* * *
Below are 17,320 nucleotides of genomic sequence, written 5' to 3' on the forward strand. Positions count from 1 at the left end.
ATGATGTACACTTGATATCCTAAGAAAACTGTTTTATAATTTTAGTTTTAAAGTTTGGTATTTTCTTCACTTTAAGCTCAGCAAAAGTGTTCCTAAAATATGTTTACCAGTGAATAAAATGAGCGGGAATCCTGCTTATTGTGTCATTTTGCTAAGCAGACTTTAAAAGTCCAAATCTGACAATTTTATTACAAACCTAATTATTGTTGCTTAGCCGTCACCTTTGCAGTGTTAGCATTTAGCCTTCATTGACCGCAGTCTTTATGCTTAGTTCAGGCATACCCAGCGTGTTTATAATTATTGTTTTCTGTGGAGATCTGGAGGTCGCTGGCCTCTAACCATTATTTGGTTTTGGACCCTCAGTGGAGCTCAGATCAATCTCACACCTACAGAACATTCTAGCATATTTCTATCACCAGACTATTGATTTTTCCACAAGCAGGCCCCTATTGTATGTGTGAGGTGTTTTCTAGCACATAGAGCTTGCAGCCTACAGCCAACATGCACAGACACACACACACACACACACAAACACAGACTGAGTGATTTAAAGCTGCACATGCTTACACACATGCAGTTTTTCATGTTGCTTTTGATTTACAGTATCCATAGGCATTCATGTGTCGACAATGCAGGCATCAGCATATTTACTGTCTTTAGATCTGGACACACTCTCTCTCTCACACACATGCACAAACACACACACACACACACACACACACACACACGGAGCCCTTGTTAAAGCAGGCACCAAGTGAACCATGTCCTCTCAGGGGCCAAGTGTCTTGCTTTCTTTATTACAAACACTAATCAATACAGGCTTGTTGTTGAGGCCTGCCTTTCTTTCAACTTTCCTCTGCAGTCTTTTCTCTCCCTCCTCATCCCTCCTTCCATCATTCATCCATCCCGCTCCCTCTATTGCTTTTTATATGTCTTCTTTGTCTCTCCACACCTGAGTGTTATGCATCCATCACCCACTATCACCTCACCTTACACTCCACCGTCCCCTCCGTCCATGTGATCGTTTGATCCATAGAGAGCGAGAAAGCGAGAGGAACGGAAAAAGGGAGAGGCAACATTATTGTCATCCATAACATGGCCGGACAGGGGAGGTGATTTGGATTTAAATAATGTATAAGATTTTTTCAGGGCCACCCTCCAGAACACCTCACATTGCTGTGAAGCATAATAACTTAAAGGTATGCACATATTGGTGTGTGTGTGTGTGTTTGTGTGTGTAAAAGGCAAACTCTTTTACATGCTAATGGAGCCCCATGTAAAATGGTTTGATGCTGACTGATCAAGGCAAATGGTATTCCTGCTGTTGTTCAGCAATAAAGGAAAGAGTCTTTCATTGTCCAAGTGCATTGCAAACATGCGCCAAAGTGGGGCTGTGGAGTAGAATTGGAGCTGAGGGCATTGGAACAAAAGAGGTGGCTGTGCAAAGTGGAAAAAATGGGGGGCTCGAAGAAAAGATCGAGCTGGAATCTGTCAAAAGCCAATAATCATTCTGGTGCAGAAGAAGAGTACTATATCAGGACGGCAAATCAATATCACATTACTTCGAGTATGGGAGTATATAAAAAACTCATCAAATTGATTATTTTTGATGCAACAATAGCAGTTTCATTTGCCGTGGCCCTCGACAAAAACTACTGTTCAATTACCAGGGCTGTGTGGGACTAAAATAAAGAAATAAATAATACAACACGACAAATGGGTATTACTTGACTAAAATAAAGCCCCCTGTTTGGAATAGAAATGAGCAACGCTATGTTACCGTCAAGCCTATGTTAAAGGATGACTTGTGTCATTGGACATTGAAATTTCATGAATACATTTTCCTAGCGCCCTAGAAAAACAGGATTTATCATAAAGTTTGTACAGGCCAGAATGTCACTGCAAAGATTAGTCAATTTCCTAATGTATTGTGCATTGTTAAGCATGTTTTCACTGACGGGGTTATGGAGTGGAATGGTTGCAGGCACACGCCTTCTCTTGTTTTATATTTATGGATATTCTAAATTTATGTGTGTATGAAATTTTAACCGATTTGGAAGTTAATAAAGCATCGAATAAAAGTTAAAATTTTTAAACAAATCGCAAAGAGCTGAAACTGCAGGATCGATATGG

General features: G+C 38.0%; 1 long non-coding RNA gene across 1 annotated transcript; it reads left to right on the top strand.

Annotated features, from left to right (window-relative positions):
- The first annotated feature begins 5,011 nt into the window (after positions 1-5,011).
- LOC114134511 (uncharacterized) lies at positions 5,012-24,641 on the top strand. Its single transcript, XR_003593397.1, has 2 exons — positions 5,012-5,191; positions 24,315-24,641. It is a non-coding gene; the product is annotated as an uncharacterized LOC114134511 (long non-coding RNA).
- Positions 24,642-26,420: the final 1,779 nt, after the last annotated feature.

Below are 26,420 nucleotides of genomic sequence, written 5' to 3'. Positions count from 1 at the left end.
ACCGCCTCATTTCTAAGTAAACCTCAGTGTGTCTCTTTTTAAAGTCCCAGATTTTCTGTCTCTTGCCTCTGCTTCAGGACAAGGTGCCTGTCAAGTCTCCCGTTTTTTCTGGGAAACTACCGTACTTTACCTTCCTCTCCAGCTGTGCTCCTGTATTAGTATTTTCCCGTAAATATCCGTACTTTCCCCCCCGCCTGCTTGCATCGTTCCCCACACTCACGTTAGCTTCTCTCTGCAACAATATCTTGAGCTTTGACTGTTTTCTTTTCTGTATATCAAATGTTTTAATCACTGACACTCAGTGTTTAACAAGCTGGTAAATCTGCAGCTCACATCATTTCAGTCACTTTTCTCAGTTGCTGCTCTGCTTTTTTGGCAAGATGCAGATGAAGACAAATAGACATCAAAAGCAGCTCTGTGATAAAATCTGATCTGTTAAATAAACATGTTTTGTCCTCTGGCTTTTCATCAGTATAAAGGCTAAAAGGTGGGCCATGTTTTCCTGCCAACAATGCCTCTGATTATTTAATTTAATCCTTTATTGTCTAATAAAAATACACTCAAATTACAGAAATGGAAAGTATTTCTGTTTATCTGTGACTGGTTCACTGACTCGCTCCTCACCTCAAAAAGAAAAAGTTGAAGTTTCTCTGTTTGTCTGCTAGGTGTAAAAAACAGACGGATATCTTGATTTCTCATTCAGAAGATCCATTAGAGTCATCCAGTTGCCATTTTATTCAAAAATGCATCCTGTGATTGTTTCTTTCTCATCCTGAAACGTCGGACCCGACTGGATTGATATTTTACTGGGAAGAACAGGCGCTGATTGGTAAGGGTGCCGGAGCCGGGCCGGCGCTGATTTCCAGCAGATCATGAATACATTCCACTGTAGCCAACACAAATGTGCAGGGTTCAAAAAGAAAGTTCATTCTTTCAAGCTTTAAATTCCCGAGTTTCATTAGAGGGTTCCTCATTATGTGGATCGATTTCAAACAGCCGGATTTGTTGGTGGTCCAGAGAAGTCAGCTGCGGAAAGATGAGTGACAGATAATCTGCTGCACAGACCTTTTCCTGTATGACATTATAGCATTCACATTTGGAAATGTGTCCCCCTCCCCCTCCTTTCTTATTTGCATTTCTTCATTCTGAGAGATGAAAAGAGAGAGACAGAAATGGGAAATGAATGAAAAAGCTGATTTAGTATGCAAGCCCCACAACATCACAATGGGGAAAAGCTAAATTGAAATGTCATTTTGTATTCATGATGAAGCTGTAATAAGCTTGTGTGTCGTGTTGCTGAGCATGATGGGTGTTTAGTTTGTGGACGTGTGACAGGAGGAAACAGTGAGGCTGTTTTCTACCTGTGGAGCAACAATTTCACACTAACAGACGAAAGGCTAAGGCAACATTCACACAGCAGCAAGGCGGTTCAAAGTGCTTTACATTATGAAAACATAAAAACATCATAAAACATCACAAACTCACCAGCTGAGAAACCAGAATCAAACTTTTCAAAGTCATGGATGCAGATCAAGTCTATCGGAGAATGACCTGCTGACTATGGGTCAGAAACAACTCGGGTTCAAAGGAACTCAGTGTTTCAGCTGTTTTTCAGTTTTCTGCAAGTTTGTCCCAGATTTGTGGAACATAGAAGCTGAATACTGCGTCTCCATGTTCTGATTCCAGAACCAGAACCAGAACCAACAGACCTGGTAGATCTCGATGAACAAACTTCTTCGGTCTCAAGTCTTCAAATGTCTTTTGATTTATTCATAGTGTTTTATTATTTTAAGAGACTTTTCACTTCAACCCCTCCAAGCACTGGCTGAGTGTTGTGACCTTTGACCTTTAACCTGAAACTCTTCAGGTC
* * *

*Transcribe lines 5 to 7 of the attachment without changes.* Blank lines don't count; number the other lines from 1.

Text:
- The first annotated feature begins 5,011 nt into the window (after positions 1-5,011).
- LOC114134511 (uncharacterized) lies at positions 5,012-24,641 on the top strand. Its single transcript, XR_003593397.1, has 2 exons — positions 5,012-5,191; positions 24,315-24,641. It is a non-coding gene; the product is annotated as an uncharacterized LOC114134511 (long non-coding RNA).
- Positions 24,642-26,420: the final 1,779 nt, after the last annotated feature.